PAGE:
Musings on an early Wednesday morning

The Muse spake thus this morning :

Pontiac awoke the next morning to the sound of waves breaking along the shore.  A brisk wind from the northwest promised to bring rain as it whipped the previously placid surface of the lake into four foot breakers.  He followed the trail down the dune and plunged into the lake, the water refreshing him and helping to ease the aches from the ballgame of yesterday.  He stood in the water as the waves broke upon him remembering the thundering roar of the people, his people after his talk last night.  On the beach, Eluwilussit, the hoary, white haired Ottawa holy one watched his chief and spoke, ‘Just as these waves strike and fall away from you so shall the British disappear as droplets of water into the air.’  Pontiac shook the water from his hair as he walked to his spiritual advisor.  ‘Manitou will bring us great victories but it is up to us to bring it about,’ he said, taking Eluwilussit by the shoulders, ‘come old friend, let us begin.’

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excerpt from this morning’s musing – Chapter 14

La Grand Traverse – summer 1760

Nearing forty years of age, the Ottawa war chief Pontiac, was on the verge of accomplishing something he had been dreaming of since he was a young boy living on the banks of the Detroit River.  His father had been an Ojibway warrior but his mother was an Ottawa so he was raised with his mother’s people.  He learned early on that their reliance on the French was essential to the well-being not only of the Ottawa people but of the other tribes in the region as well. Another even more important learning experience came to him as an Ottawa war chief fighting alongside Ojibway, Potawatomi and Shawnee in the battle that defeated the British General Braddock at Fort Duquesne.  He felt then the first surge of glory that came with leading a war band of differing tribes to a stunning victory over a vastly superior force.  By banding together, he was convinced, was the way to defeat and drive the British from their land.  By banding together under a strong leader was the way to ensure victory and he was convinced he was the one needed to be that leader.   A meeting of many of the tribes was taking place near La Grand Traverse, the great bay reaching inland from Lake Michigan.  It was a place of spiritual power, a place blessed by Manitou.  It was here that Pontiac would convince the Ojibway, Potawatomi, Huron, Miami, Delaware, Seneca and many other tribes that the time was coming to throw off the oppression of the British; that the time was now to accept his leadership; that the time was now to begin the preparations.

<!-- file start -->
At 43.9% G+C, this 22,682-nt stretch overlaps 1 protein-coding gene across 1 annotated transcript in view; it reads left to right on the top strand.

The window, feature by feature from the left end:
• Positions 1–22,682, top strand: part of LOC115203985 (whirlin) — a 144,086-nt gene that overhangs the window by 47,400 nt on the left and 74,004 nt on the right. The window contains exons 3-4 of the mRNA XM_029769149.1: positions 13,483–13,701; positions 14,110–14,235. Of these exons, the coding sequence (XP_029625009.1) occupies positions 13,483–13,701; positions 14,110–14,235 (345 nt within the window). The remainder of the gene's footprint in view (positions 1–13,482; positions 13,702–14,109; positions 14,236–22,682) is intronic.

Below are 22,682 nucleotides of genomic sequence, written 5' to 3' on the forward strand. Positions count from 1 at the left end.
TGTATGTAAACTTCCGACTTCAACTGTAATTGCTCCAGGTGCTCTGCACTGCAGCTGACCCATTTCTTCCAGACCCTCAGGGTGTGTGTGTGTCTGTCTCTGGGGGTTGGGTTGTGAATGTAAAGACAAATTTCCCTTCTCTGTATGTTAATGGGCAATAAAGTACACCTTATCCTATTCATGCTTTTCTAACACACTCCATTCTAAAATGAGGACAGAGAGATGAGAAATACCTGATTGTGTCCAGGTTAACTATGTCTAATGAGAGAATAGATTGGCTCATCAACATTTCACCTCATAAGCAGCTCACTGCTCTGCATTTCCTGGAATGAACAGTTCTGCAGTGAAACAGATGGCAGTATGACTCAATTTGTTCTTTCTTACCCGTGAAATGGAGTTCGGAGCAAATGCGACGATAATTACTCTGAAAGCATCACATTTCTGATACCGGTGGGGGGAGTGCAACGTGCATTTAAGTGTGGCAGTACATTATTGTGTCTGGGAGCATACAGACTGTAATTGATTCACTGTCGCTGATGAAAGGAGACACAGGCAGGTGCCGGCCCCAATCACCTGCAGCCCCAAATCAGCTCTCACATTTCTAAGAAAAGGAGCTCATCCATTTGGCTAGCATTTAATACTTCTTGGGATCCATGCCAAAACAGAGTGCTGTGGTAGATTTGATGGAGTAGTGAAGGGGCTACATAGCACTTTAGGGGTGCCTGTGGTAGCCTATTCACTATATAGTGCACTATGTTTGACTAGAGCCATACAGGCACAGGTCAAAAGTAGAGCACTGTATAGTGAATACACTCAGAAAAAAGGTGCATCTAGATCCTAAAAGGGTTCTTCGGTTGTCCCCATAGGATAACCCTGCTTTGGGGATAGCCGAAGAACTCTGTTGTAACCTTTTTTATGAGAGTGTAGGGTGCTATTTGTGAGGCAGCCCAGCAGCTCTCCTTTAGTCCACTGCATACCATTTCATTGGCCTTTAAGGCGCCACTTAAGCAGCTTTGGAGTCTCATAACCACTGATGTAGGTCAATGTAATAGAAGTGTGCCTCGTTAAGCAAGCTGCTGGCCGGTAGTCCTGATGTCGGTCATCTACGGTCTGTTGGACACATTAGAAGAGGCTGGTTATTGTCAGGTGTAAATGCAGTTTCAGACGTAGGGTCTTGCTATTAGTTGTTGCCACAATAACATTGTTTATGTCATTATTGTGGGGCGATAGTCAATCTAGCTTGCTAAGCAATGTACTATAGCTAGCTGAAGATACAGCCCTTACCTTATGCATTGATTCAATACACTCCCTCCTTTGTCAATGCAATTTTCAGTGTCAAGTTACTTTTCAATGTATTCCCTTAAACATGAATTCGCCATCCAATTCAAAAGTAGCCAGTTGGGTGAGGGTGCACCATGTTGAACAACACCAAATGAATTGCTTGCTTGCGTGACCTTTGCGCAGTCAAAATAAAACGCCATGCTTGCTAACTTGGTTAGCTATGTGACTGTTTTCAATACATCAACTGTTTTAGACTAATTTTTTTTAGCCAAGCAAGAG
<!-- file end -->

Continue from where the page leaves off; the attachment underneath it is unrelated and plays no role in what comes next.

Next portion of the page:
He sat on top of the large sand dune that stretched for miles along the shore of the lake and watched the sun sink into the watery horizon.  He was tired and not a little sore from the multi-tribe game of baaga`adowe, a game of stickball that his people had been playing for centuries.  It had started at dawn and just concluded a short while ago when Pontiac scored the deciding points by striking the top of the goal post with the hide covered ball after carrying the ball from one end of the field to the other, the young men of his tribe, the ones who formed the war chief’s bodyguard shouldered or otherwise knocked his opponents out of his way.  Pontiac himself was bringing down the last of the defenders with a sly spinning move using his hip and elbow to clear the way to the goal.  As a gesture of goodwill Pontiac, after scoring the goal, went back and helped up the bloody nosed Piankashaw chief who in return lifted Pontiac’s arms in a victory salute.  The on looking crowd cheered for what seemed like hours after watching the final play and the ending token of peace.  Pontiac knew then that he had created the mood for success.

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Monday morning muse

A snippet from this morning’s musings:

‘I tell you, Sgt., said Doherty as they walked away from Munro’s headquarters, ‘I don’t know what is worse, the fact that we lost almost everyone from Parker’s command or the fact that Munro still doesn’t understand how or why an ambush like that is possible.  By God’s own farting arse he cannot even make the decision to repair the walls or to dig a bloody defensive trench around the militia camp without hesitating for days when anyone with a speck of good sense could see these things needed doing right away. ‘